With never an error message to besmirch its screen.

"Show me what you've been doing," ordered our new-found friend.

We plugged in. Switched on. Booted The Brute. And...

"There's your problem. You've got the wrong operating system!"

Deftly he whipped out our disk. Popped in his own.

And started to type.

The transformation was startling.

The Brute positively purred.

Words, paragraphs even, slid across the screen at the touch of a button. Mistrakes were corrected - click - just like that. Lines parted obediently to admit any number of missing words. And the printer printed as energetically as it knew how.

We asked for an explanation

"Computers are just a complicated bundle of wires, really," he told us. "They can't do anything by themselves. They need an operating system; a special set of instructions that go deep down into their gizzards and affect their whole outlook - the way they store information, the way they react, the works."

"So why couldn't we get ours to go?"

"You'd got an operating system that was pretty right - just enough to get you going. But not enough to work all the bells and whistles you need for a spot of hassle-free computing. Anyhow - you'll have no problems if you boot it with this system. Matter of fact, in no time flat you'll wonder how you ever managed without a word-processor."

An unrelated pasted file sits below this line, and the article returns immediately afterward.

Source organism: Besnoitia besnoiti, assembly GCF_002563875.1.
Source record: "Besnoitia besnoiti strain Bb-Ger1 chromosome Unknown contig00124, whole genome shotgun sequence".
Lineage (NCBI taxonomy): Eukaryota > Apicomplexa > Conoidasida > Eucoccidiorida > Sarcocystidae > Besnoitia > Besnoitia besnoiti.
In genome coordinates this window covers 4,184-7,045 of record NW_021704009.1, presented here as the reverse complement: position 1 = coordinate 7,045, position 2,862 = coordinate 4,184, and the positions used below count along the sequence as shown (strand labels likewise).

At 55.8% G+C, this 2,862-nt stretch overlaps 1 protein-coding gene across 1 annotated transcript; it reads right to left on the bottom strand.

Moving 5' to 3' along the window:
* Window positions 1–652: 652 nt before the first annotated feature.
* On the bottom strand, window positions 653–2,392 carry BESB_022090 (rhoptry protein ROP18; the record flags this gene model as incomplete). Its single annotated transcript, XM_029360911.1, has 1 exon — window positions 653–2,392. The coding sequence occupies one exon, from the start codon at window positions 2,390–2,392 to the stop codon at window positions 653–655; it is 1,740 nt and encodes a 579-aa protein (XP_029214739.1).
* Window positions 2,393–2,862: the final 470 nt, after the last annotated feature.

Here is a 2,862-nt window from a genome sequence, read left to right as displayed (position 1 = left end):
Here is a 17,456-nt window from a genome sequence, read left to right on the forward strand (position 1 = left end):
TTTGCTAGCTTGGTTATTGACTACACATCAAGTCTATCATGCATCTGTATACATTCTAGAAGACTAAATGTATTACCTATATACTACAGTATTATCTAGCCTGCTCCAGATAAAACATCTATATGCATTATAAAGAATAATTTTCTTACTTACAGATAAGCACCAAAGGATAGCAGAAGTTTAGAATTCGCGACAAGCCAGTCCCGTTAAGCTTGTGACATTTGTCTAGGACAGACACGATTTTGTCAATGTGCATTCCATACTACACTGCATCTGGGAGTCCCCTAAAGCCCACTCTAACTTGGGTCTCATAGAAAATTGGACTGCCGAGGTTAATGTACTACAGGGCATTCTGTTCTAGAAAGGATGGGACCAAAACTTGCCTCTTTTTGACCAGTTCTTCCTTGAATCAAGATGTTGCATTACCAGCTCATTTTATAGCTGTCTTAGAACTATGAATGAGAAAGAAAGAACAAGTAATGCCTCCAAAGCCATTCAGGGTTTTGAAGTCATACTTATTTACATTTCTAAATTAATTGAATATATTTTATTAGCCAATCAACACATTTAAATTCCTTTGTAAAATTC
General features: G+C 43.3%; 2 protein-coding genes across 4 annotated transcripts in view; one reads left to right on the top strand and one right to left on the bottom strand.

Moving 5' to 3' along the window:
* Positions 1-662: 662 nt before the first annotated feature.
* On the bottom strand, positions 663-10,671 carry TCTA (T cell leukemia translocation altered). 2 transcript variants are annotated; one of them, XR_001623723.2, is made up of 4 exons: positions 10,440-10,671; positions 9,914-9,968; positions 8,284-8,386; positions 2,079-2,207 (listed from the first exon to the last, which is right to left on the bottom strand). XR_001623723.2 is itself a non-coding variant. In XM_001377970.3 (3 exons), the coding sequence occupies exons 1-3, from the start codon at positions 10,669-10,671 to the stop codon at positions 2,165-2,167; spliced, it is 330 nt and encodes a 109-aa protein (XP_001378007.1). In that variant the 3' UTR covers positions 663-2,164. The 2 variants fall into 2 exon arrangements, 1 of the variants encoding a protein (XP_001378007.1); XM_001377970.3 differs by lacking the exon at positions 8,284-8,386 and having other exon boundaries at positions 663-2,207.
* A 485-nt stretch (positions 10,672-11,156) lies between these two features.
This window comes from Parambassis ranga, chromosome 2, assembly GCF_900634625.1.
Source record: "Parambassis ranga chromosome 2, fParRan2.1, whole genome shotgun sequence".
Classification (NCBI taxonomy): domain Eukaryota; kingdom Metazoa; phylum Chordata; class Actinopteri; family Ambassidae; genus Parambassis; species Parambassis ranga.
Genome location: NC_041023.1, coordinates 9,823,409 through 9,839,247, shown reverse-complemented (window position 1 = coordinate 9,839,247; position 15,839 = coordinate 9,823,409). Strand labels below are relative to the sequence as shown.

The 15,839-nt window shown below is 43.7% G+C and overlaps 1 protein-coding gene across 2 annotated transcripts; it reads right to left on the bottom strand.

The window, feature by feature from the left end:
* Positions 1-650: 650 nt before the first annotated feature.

We took The Brute home and - rather gingerly - tried it for ourselves.

Would you believe it worked? Like - incredibly. Oh, we made mistrakes. Still do. Ghastly ones, when we really try. But the system is (here comes a technical term) "user- friendly".

Which means that when you get thoroughly in the poo, it doesn't blow fuses or snarl up everything you've been doing... tells you what you've done wrong, how to get back on course, and how to avoid that kind of trouble in the future.

Can we talk you into getting a computer?

* * *

Seriously though, folks...

Get the point? There's a strong tie-up between computers and religion.

Great-'n'-marvellous-'n'-wonderful, they are.

According to the sales-people. IBM and Commodore. Graham and Palau.

Come along to the club: kids playing Colossal Caves in one corner, eggheads muttering about the rival merits of Pascal and Fortran in another; while you find yourself on the committee that organises next week's barbecue. Or change the metaphor... Join a church: there are the 'in'-groups which might be totally irrelevant to you; plus the pressure to 'be more involved'.

When all the time, the acid test is - does it work at home? Does it work at work? When there's no bunch of experts within cooee.

What happens when you totally goof? Like - seriously drop one.

You see - anyone can work a computer if there's some expert to breath down his neck. To translate the gobbledegook of the handbook. To spend untold hours recovering lost data when the poor beginner has oopsadaisy accidentally erased something slightly vital.

No real problem if you've got a computer whiz at your elbow.

But a good computer (and good software) is one that won't crash. Won't lock up. Won't scrub something you've slaved over. And will help you when you do something dumb.

In other words...

If you're into a popular, trendy religious system, you're expected to be part of a well-organised bunch of enthusiasts...